We talk a lot about hybrid clouds these days. It all boils down to combining the compute and storage goodness of public cloud services, such as Amazon Web Services (AWS), Google Cloud Platform or Microsoft Azure with the blessing of having a private cloud, your own hardware in your own server rooms or data center running a cloud software stack. In practice, that’s hard to do. There is one simple way. That’s to use the same cloud stack both on your public cloud and in the happy confines of your own offices.
And how do you do that exactly? By using public cloud software and hardware in your space. Specifically, these are offerings such as Amazon Web Services (AWS) Outpost, Microsoft Azure Stack Hub, Google Anthos or IBM Cloud Satellite.
Now, there are other ways of building hybrid clouds. For example, you can use a public cloud based on OpenStack with your own OpenStack servers. Examples of these include Rackspace OpenStack Public Cloud, Open Telekom Cloud and CT Cloud Platform. Or, there’s my particular favorite: A hybrid-cloud based on Kubernetes. There are many examples of these including Red Hat OpenShift, Cloud Foundry and VMware Tanzu. But, all these have one big problem in common. It’s hard to set them up and to manage them.
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Don’t get me wrong. It can be done, and the rewards can be worthwhile. But, and it’s a big but, you really need to have people on your staff who know OpenStack or Kubernetes inside and out. And, in case you haven’t ever tried to hire someone like that, they are few and far between and, oh yes, very expensive.
That’s where Outpost, Azure Stack, Google Anthos and, most recently, IBM Cloud Satellite come in. Each of them is essentially an extension of their public cloud offering into your own office. They all, of course, have their own take. Here’s a quick summary of what you can expect from each one.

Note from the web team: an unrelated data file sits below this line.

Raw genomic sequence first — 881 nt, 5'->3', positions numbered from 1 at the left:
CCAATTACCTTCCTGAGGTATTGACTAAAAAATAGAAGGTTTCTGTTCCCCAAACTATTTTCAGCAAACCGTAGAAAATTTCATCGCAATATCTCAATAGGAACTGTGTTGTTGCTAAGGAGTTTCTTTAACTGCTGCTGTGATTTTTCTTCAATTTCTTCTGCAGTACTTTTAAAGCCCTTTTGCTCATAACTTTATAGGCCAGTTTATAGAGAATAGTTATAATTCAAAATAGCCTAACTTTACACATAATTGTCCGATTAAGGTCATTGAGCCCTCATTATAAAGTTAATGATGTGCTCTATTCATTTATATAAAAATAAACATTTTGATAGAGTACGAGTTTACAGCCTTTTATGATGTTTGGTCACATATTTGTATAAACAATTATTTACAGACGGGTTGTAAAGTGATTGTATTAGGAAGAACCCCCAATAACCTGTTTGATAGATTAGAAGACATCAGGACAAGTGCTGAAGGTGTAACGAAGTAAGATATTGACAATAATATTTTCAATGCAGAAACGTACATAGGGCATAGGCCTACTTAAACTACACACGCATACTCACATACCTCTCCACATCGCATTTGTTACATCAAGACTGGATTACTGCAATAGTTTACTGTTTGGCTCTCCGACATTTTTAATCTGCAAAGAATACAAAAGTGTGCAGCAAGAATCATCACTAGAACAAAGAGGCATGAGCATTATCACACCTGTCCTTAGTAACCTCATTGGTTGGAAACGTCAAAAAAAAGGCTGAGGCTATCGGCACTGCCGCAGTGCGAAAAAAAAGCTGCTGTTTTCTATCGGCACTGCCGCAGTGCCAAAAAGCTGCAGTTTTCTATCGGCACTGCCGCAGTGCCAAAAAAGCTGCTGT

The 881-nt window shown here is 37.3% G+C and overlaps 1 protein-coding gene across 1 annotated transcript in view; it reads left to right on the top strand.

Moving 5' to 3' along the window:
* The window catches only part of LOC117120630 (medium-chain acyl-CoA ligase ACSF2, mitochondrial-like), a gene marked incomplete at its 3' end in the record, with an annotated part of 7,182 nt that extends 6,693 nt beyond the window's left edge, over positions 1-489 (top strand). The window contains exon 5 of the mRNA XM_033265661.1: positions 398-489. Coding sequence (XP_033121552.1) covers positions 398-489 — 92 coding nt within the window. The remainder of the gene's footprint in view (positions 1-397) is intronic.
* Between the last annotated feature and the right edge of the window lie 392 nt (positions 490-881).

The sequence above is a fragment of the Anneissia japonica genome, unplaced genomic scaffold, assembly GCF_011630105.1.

With AWS Outpost, AWS provides a fully managed service. AWS drops off pre-configured hardware and software to your on-premise data center or co-location space. As AWS CEO Andy Jassy said when it was introduced: “Customers will order racks with the same hardware AWS uses in all of our regions, with software with AWS services on it.”
These services include EC2 instances, EBS storage volumes, Amazon ECS, Amazon EKS clusters for container-based applications and on and on. That’s a lot of AWS services, but why bother when, after all, you can get all those and more from the closest AWS region? The answer is speed. You want Outpost when your users or your equipment need single-digit millisecond latency.
Azure Stack Hub, on the other hand, can be run on servers from partners, such as HPE, Dell EMC or Lenovo. And, yes, if you have the right gear, Microsoft, or one of its partners, can install Azure on the hardware you already own.
While, yes, Stack Hub, like all the others, is faster than using the Azure public cloud, the name of the game here is enabling you to scale your jobs. Do you have an operation that requires hundreds or thousands of virtual machines (VM)? Then run it on the Azure cloud. Got one that requires dozens? Run it on Stack Hub. Got one that varies a lot. Say oodles during the workweek and not much at all on the weekend, move the job from public to on-premise as your needs require.
Google Anthos? It’s a production version of the Kubernetes approach. After all, Kubernetes is the direct descendent of Google Borg. In short, Google knows Kubernetes, and you can let them worry about it. Like Stack Hub, Anthos isn’t picky about its hardware, and you can run it on your existing Dell EMC, HPE, Intel and Lenovo racks.
Finally, IBM Cloud Satellite extends its Public Cloud control plane to hardware running in your data center or server rooms. It’s a fully vendor-managed hybrid cloud. The special sauce that IBM will be bringing is that besides the first two services it brings to the plate, Cloud Pak for Data and OpenShift as a Service, the company plans to offer third-party software applications on Cloud Satellite.
This is still a work in progress, but if you’re in the telecom or banking business you’ll be interested in knowing that Lumen Technologies and Portworx, who are 5G players, and F5, which is in the banking vertical space will both be playing. And, need I add, those are applications that need single-digit millisecond speeds to work and play well in their edge computing space.
Get the picture? All of these make it easy to use most, but far from all, their public cloud offering with much better latency. Only you can answer which one will best serve your needs. But, I can assure you, one or the other of them may be exactly what your company needs to succeed as the intersection of cloud and edge computing becomes more important to most businesses.